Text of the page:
Socially Desirable Responding: Enhancement and Denial in 20 Countries

Jia He, Fons J.R. van de Vijver, Alejandra Dominguez Espinosa, Amina Abubakar, Radosveta Dimitrova, Byron G. Adams, Arzu Aydinli, Kokou Atitsogbe, Itziar Alonso-Arbiol, Magdalena Bobowik, Ronald Fischer, Venzislav Jordanov, Stefanos Mastrotheodoros, Félix Neto, Yael J. Ponizovsky, Jochen Reb, Samantha Sim, Laurent Sovet, Delia Stefenel, A. O. SuryaniErgyul Tair, Arnaud Villieux

Research output: Contribution to journalArticlepeer-review

44 Citations (Scopus)


This article investigated the dimensionality, measurement invariance, and cross-cultural variations of social desirability. A total of 3,471 university students from 20 countries completed an adapted version of the Marlowe–Crowne scale. A two-dimensional structure was revealed in the pooled sample, distinguishing enhancement (endorsement of positive self-description) and denial (rejection of negative self-description). The factor structure was supported in most countries; medium-sized item bias was found in two denial items. In a multilevel analysis, we found that (a) there was more cross-cultural variation in denial than enhancement; (b) females tended to score higher on enhancement whereas males tended to score higher on denial; (c) the Human Development Index, an indicator of country socioeconomic development, was the best (negative) predictor of denial; and (d) both enhancement and denial seemed to be associated with country-level values and personality pertinent to “fitting in.” We conclude that social desirability has a positive and a negative impression management dimension that are meaningfully associated with country-level characteristics, and we argue that social desirability is better interpreted as culturally regulated response amplification.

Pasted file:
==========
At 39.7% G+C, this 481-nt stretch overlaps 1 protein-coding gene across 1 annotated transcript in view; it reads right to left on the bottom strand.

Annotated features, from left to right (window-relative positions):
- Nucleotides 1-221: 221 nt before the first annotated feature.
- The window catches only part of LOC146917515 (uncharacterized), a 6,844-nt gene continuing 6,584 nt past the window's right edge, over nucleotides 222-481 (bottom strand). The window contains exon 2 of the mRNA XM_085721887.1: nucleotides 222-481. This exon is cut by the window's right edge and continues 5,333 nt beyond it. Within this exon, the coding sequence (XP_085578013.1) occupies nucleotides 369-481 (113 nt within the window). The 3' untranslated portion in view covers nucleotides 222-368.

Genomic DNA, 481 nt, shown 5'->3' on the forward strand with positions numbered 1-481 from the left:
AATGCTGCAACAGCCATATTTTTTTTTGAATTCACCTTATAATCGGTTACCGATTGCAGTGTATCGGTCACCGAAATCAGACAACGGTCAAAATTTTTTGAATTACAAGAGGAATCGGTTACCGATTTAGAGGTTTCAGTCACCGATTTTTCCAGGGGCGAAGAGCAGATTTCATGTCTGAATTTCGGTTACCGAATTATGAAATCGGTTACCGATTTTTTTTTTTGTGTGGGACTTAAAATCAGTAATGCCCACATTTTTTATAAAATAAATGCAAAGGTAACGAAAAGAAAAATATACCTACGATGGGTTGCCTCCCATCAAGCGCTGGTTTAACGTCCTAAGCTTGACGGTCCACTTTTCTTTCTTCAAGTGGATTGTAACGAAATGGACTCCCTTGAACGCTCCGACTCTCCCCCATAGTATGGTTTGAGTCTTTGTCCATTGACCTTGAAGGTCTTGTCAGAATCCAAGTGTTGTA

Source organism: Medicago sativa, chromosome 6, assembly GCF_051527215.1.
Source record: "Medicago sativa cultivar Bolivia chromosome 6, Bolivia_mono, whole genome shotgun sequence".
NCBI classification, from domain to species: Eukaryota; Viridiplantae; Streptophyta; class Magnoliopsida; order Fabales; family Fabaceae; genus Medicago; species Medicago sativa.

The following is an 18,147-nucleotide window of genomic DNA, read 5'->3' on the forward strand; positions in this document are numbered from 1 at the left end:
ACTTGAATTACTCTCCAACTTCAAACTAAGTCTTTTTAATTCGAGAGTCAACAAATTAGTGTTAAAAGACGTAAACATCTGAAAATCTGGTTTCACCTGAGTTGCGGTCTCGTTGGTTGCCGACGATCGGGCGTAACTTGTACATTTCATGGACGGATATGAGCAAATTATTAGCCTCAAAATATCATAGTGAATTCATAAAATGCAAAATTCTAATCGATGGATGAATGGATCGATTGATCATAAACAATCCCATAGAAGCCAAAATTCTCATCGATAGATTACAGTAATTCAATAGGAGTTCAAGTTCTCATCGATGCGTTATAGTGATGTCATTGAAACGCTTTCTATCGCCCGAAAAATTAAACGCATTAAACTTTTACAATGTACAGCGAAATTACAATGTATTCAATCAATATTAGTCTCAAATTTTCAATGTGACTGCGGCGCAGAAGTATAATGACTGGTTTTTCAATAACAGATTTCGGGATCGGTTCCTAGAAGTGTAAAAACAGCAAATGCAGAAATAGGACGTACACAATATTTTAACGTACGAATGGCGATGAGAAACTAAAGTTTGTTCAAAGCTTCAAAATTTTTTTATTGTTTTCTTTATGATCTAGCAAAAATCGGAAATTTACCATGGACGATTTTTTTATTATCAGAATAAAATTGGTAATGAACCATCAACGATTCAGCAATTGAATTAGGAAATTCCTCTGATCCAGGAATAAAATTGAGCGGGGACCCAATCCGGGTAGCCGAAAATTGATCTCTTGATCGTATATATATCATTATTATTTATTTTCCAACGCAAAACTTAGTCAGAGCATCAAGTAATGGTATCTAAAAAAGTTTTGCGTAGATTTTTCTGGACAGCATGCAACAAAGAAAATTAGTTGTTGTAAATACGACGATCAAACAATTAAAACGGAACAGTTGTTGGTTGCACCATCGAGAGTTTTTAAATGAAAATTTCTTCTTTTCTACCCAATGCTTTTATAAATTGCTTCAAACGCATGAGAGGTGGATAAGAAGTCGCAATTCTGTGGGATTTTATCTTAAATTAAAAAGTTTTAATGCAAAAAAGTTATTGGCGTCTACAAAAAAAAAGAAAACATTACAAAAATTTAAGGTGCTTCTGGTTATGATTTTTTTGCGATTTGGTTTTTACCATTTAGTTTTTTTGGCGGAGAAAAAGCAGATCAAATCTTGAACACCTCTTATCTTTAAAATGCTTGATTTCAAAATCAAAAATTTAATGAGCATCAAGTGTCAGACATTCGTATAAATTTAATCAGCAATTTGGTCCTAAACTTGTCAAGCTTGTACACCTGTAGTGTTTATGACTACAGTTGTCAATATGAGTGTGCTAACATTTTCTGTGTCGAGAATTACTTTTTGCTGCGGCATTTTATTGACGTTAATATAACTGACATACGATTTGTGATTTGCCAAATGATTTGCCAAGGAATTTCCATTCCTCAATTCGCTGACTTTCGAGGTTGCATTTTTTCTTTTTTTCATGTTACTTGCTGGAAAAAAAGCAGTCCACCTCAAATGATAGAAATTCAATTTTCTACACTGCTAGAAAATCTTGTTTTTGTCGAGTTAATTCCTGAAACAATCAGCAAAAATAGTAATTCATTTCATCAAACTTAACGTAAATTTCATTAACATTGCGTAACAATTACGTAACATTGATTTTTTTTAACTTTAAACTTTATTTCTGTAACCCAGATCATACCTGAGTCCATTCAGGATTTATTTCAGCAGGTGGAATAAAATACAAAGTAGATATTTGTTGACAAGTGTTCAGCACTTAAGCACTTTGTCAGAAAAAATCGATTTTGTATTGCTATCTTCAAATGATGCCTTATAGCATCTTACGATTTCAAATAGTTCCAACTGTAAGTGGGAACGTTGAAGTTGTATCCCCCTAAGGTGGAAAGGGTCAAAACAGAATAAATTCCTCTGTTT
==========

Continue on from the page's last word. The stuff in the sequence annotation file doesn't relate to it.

Original languageEnglish
Pages (from-to)227-249
Number of pages23
JournalCross-Cultural Research
Issue number3
Publication statusPublished - 6 Jul 2015
Externally publishedYes


  • cultures
  • multilevel analysis
  • personality
  • social desirability
  • values


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